a) Explain what is meant by a natural approach to ethics.
Natural Law creates ethical principals from the rules or guidelines, laid down by God in the bible and in the Ten Commandments. This was first suggested by St Paul who inferred that we should live according to God’s law. It is a moral code that human beings should be naturally inclined to follow. The natural law has does not favour one situation over another, therefore making it an absolute deontological approach to ethics. Thus, the question has to be asked, ‘shouldn’t every situation be judged individually? Isn’t the substance of actions different for everyone?’
Thomas Aquinas was a Roman Catholic Theologian, who understood everything was created for a particular purpose. Fulfilment of this is the good to which everything aims. He developed this from Aristotle’s ideas arguing that the world we live in was created by God and has God’s ultimate purpose as its final end or good. Thomas Aquinas understood this purpose to be reproduction, and learning to live harmoniously in society as we worship God. These primary precepts followed by natural law lay down how things are and indeed ought to be.
Aquinas believed the idea of law to work at four different levels. Natural Law was our inborn sense of right and wrong, discovered through the conscience. However it also depends on the superior laws, eternal and divine. He said that behaviour should not be worked out exclusively on what is natural, but with reference to Holy Scripture and church teaching, with the imperative need to educate our consciences. Aquinas also involved Aristotle’s ideas of potentiality and actuality of all existing beings. Potentiality is the possibility to alter within an existing thing, and actuality is the existence. For example a foetus has the potentiality to become a human. Aquinas felt that the more things that moved toward actuality, the better it becomes at fulfilling its purpose. He merged these into Christian theology. All of these ideals can be developed by living life within the cardinal virtues. These are reasons which distinguish between a real good and apparent good.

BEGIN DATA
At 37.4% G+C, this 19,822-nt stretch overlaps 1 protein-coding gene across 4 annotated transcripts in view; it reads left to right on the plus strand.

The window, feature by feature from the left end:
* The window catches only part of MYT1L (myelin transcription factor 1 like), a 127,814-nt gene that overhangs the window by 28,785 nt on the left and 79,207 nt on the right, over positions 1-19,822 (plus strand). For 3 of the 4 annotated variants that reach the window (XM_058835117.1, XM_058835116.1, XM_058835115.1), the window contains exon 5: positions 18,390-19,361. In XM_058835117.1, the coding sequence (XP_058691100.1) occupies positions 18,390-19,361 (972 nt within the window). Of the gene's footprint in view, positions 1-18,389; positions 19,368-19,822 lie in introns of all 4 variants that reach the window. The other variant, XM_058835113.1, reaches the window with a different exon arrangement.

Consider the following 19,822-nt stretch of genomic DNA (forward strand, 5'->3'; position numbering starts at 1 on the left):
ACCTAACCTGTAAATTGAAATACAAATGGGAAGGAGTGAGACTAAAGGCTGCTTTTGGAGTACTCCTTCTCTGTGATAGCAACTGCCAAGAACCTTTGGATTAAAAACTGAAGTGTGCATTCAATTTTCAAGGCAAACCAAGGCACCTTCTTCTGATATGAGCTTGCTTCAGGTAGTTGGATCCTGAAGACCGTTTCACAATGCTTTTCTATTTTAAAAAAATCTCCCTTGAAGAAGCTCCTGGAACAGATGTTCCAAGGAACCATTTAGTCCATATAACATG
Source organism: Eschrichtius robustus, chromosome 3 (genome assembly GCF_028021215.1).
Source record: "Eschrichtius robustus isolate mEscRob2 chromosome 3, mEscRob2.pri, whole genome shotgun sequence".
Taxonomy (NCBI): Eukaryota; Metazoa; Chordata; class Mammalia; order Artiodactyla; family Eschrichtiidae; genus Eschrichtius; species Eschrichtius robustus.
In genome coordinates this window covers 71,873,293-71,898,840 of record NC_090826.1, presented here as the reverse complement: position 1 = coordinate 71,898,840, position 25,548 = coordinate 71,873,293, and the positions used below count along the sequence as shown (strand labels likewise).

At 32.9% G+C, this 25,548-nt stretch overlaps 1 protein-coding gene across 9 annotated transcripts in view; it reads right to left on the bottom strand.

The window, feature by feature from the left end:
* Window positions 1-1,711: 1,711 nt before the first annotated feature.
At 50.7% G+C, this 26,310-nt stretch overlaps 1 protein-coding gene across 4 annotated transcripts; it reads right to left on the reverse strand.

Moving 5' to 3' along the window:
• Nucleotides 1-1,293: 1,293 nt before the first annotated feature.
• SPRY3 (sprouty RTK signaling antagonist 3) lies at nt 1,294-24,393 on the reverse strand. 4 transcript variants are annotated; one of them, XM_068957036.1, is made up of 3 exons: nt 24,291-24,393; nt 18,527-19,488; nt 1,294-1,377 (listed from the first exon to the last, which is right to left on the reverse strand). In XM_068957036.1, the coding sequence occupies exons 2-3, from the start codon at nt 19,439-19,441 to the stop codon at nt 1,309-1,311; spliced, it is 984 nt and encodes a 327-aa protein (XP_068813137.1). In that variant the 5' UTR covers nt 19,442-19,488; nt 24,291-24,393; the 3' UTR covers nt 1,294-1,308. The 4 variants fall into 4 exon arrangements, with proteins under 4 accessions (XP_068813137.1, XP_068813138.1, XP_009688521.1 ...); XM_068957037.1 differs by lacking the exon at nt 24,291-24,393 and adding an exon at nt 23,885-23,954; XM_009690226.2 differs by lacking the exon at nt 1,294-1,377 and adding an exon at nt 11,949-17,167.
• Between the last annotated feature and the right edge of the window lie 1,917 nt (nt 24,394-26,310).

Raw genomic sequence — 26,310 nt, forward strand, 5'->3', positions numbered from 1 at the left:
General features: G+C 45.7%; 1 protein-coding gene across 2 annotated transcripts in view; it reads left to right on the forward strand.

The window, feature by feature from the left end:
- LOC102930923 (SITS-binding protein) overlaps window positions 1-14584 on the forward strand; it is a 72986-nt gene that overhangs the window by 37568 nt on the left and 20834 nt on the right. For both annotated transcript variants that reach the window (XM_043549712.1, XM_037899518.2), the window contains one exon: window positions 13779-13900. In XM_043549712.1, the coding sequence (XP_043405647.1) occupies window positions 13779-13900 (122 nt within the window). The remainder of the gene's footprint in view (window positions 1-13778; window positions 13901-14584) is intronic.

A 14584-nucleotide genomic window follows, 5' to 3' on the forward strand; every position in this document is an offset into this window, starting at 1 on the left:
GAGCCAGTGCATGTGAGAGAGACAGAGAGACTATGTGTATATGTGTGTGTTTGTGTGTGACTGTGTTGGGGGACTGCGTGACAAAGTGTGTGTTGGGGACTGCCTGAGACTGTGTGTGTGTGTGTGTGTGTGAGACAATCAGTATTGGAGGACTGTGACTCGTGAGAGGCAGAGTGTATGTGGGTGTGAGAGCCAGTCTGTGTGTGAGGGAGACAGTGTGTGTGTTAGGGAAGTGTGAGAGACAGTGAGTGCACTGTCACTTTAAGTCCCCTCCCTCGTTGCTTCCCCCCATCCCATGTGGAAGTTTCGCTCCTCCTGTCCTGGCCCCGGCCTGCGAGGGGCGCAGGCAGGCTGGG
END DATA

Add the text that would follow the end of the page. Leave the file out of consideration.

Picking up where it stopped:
Real and apparent goods have to be distinguished from one-an-other; an apparent good meaning to think something is good when it is ultimately bad (a man masturbating for example is against God as it is morally wrong, but this has an alternate good meaning when the man has to masturbate for IVF treatment which links in with the five primary precepts of reproduction). Differing from other ethical approaches, the Natural Law causes us to reflect upon the basic value of actions rather than that of individual value.
By pursuing Natural Law, we should do what comes naturally, with the end justifying the means. In other words everything has an efficient cause ‘to get things done’, and an end product as the final cause, a final purpose to everything we do. A primary example is the act of sex. A child would be the natural outcome; so contraception is seen to interfere. Therefore, it is un-natural. Another illustration of the end justifying the means is; if killing hundreds of people aids the breaking down of a dictatorship, then the murders are justified because the country is made a better place. The end has justified the means, even thought the means was not necessarily a natural act.
In the past, natural law was a very valuable approach to moral dilemmas in situations where there was no reference in the Bible and no obvious relevant principle given by revelation. It is a theory dependent on the understanding that all who use it believes that God created the world and that it must be a final cause to the world’s creation.
Although it is not a religious theory the Roman Catholic Church has since adopted it. It is seen as a way to involve both faith and reason, and for this, it appeals to a varied group of people who are attracted to the use of reason and intuition together.
b) “The strict application of Natural Law goes against common sense”. Discuss